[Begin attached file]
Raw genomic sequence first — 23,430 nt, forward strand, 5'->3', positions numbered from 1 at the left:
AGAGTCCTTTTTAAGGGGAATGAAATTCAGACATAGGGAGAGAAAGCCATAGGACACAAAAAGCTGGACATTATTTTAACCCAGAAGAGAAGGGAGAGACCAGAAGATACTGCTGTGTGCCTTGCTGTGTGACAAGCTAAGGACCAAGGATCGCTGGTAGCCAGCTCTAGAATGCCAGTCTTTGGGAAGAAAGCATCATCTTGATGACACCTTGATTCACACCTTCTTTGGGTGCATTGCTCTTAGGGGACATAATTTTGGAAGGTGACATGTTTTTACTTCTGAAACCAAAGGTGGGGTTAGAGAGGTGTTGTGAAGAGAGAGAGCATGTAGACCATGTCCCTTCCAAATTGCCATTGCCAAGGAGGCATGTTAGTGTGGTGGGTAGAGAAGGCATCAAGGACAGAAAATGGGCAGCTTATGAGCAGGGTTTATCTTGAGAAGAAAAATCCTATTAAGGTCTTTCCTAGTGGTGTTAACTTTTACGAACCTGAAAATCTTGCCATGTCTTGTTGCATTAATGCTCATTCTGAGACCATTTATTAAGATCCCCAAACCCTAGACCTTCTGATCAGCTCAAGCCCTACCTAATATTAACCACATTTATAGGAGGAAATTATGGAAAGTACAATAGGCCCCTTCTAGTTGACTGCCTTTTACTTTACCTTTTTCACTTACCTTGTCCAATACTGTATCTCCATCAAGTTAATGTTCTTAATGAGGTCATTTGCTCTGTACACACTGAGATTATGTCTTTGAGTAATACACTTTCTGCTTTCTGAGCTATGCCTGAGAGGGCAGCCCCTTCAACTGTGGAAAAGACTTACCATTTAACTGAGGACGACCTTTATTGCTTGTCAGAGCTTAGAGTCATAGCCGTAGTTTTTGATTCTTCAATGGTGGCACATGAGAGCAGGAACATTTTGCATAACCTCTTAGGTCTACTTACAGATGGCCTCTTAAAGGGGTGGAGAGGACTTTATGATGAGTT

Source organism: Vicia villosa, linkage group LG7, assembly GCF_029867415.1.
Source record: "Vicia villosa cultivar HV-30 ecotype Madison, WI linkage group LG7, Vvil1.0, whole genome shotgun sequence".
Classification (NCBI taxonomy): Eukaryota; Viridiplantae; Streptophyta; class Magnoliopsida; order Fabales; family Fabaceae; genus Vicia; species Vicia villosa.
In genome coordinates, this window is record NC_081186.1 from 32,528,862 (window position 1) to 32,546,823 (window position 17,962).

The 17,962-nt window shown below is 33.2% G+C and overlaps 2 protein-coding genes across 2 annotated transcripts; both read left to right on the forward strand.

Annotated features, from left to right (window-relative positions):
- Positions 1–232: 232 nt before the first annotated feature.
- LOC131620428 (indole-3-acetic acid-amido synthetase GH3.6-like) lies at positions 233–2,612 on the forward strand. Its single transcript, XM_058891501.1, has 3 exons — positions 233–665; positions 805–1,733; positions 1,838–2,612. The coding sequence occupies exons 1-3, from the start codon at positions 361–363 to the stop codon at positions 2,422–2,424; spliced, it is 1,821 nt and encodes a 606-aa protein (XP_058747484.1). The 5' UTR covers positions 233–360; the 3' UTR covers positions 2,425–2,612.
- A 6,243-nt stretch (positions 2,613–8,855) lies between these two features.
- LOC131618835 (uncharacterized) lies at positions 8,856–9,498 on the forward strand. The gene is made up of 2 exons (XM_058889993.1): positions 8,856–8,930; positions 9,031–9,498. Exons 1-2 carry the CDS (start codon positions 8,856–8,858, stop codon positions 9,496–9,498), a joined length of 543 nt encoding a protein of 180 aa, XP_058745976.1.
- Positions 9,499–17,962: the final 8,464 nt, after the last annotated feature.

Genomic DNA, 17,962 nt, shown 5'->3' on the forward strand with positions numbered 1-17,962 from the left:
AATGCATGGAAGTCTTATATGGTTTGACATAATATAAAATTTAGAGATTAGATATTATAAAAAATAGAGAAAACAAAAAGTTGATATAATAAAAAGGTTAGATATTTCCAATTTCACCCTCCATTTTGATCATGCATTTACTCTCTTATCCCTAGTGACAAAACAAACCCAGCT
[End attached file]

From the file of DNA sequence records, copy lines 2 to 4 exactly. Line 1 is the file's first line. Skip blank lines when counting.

AGAGTCCTTTTTAAGGGGAATGAAATTCAGACATAGGGAGAGAAAGCCATAGGACACAAAAAGCTGGACATTATTTTAACCCAGAAGAGAAGGGAGAGACCAGAAGATACTGCTGTGTGCCTTGCTGTGTGACAAGCTAAGGACCAAGGATCGCTGGTAGCCAGCTCTAGAATGCCAGTCTTTGGGAAGAAAGCATCATCTTGATGACACCTTGATTCACACCTTCTTTGGGTGCATTGCTCTTAGGGGACATAATTTTGGAAGGTGACATGTTTTTACTTCTGAAACCAAAGGTGGGGTTAGAGAGGTGTTGTGAAGAGAGAGAGCATGTAGACCATGTCCCTTCCAAATTGCCATTGCCAAGGAGGCATGTTAGTGTGGTGGGTAGAGAAGGCATCAAGGACAGAAAATGGGCAGCTTATGAGCAGGGTTTATCTTGAGAAGAAAAATCCTATTAAGGTCTTTCCTAGTGGTGTTAACTTTTACGAACCTGAAAATCTTGCCATGTCTTGTTGCATTAATGCTCATTCTGAGACCATTTATTAAGATCCCCAAACCCTAGACCTTCTGATCAGCTCAAGCCCTACCTAATATTAACCACATTTATAGGAGGAAATTATGGAAAGTACAATAGGCCCCTTCTAGTTGACTGCCTTTTACTTTACCTTTTTCACTTACCTTGTCCAATACTGTATCTCCATCAAGTTAATGTTCTTAATGAGGTCATTTGCTCTGTACACACTGAGATTATGTCTTTGAGTAATACACTTTCTGCTTTCTGAGCTATGCCTGAGAGGGCAGCCCCTTCAACTGTGGAAAAGACTTACCATTTAACTGAGGACGACCTTTATTGCTTGTCAGAGCTTAGAGTCATAGCCGTAGTTTTTGATTCTTCAATGGTGGCACATGAGAGCAGGAACATTTTGCATAACCTCTTAGGTCTACTTACAGATGGCCTCTTAAAGGGGTGGAGAGGACTTTATGATGAGTT

Source organism: Vicia villosa, linkage group LG7, assembly GCF_029867415.1.
Source record: "Vicia villosa cultivar HV-30 ecotype Madison, WI linkage group LG7, Vvil1.0, whole genome shotgun sequence".